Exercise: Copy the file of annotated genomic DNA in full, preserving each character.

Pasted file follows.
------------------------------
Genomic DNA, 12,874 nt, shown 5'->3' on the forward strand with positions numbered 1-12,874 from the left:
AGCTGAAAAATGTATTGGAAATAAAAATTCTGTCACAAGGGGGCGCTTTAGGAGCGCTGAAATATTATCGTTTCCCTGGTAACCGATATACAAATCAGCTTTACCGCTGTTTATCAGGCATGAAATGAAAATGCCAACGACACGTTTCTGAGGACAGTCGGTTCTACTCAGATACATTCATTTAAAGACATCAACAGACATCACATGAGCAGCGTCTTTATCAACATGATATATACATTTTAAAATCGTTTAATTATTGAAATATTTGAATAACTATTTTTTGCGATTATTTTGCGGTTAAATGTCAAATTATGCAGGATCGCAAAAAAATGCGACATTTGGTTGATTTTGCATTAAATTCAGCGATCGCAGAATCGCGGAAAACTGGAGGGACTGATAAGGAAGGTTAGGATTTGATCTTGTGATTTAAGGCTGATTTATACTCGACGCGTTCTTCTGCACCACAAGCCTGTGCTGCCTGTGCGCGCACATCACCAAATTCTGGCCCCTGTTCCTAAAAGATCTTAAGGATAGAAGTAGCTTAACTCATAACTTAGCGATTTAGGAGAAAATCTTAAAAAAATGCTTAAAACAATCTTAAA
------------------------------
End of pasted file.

Genomic DNA, 12,874 nt, shown 5'->3' on the forward strand with positions numbered 1-12,874 from the left:
AGCTGAAAAATGTATTGGAAATAAAAATTCTGTCACAAGGGGGCGCTTTAGGAGCGCTGAAATATTATCGTTTCCCTGGTAACCGATATACAAATCAGCTTTACCGCTGTTTATCAGGCATGAAATGAAAATGCCAACGACACGTTTCTGAGGACAGTCGGTTCTACTCAGATACATTCATTTAAAGACATCAACAGACATCACATGAGCAGCGTCTTTATCAACATGATATATACATTTTAAAATCGTTTAATTATTGAAATATTTGAATAACTATTTTTTGCGATTATTTTGCGGTTAAATGTCAAATTATGCAGGATCGCAAAAAAATGCGACATTTGGTTGATTTTGCATTAAATTCAGCGATCGCAGAATCGCGGAAAACTGGAGGGACTGATAAGGAAGGTTAGGATTTGATCTTGTGATTTAAGGCTGATTTATACTCGACGCGTTCTTCTGCACCACAAGCCTGTGCTGCCTGTGCGCGCACATCACCAAATTCTGGCCCCTGTTCCTAAAAGATCTTAAGGATAGAAGTAGCTTAACTCATAACTTAGCGATTTAGGAGAAAATCTTAAAAAAATGCTTAAAACAATCTTAAA